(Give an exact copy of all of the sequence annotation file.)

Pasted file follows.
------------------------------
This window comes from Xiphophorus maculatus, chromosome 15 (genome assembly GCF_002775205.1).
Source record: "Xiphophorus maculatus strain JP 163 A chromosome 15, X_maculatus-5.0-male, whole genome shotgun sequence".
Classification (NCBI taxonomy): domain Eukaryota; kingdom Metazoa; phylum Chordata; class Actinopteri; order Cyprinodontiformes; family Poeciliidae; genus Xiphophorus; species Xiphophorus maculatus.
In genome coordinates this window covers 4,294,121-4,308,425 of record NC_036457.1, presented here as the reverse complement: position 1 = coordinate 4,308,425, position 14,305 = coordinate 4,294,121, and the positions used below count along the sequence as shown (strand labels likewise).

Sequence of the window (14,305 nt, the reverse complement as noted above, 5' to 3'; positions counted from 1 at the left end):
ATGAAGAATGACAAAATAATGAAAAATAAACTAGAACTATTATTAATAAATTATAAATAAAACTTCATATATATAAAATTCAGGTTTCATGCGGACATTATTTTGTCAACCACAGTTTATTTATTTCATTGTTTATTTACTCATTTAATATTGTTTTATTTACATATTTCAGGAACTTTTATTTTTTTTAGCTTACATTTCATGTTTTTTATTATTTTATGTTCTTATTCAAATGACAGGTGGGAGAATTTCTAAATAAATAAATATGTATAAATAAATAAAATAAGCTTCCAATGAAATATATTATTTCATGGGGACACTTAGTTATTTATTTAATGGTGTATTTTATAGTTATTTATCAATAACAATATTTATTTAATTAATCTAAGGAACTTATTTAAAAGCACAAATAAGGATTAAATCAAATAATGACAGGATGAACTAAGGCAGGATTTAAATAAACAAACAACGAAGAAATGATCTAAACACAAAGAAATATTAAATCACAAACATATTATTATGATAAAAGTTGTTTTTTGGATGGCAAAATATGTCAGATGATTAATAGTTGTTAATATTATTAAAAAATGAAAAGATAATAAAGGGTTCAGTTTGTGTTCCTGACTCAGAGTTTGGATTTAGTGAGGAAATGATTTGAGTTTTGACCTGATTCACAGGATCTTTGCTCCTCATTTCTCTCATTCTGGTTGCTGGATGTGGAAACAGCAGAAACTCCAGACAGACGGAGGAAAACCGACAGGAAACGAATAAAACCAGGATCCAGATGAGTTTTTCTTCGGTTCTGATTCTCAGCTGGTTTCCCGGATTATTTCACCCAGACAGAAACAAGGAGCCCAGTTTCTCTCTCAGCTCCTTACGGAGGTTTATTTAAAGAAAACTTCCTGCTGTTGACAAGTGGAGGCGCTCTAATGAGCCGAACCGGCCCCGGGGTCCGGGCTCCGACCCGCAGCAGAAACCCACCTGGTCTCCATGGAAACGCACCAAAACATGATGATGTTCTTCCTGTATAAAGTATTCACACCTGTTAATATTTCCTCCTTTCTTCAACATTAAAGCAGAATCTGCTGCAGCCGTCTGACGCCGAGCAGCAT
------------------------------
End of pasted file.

This window comes from Xiphophorus maculatus, chromosome 15 (genome assembly GCF_002775205.1).
Source record: "Xiphophorus maculatus strain JP 163 A chromosome 15, X_maculatus-5.0-male, whole genome shotgun sequence".
Classification (NCBI taxonomy): domain Eukaryota; kingdom Metazoa; phylum Chordata; class Actinopteri; order Cyprinodontiformes; family Poeciliidae; genus Xiphophorus; species Xiphophorus maculatus.
In genome coordinates this window covers 4,294,121-4,308,425 of record NC_036457.1, presented here as the reverse complement: position 1 = coordinate 4,308,425, position 14,305 = coordinate 4,294,121, and the positions used below count along the sequence as shown (strand labels likewise).

Sequence of the window (14,305 nt, the reverse complement as noted above, 5' to 3'; positions counted from 1 at the left end):
ATGAAGAATGACAAAATAATGAAAAATAAACTAGAACTATTATTAATAAATTATAAATAAAACTTCATATATATAAAATTCAGGTTTCATGCGGACATTATTTTGTCAACCACAGTTTATTTATTTCATTGTTTATTTACTCATTTAATATTGTTTTATTTACATATTTCAGGAACTTTTATTTTTTTTAGCTTACATTTCATGTTTTTTATTATTTTATGTTCTTATTCAAATGACAGGTGGGAGAATTTCTAAATAAATAAATATGTATAAATAAATAAAATAAGCTTCCAATGAAATATATTATTTCATGGGGACACTTAGTTATTTATTTAATGGTGTATTTTATAGTTATTTATCAATAACAATATTTATTTAATTAATCTAAGGAACTTATTTAAAAGCACAAATAAGGATTAAATCAAATAATGACAGGATGAACTAAGGCAGGATTTAAATAAACAAACAACGAAGAAATGATCTAAACACAAAGAAATATTAAATCACAAACATATTATTATGATAAAAGTTGTTTTTTGGATGGCAAAATATGTCAGATGATTAATAGTTGTTAATATTATTAAAAAATGAAAAGATAATAAAGGGTTCAGTTTGTGTTCCTGACTCAGAGTTTGGATTTAGTGAGGAAATGATTTGAGTTTTGACCTGATTCACAGGATCTTTGCTCCTCATTTCTCTCATTCTGGTTGCTGGATGTGGAAACAGCAGAAACTCCAGACAGACGGAGGAAAACCGACAGGAAACGAATAAAACCAGGATCCAGATGAGTTTTTCTTCGGTTCTGATTCTCAGCTGGTTTCCCGGATTATTTCACCCAGACAGAAACAAGGAGCCCAGTTTCTCTCTCAGCTCCTTACGGAGGTTTATTTAAAGAAAACTTCCTGCTGTTGACAAGTGGAGGCGCTCTAATGAGCCGAACCGGCCCCGGGGTCCGGGCTCCGACCCGCAGCAGAAACCCACCTGGTCTCCATGGAAACGCACCAAAACATGATGATGTTCTTCCTGTATAAAGTATTCACACCTGTTAATATTTCCTCCTTTCTTCAACATTAAAGCAGAATCTGCTGCAGCCGTCTGACGCCGAGCAGCAT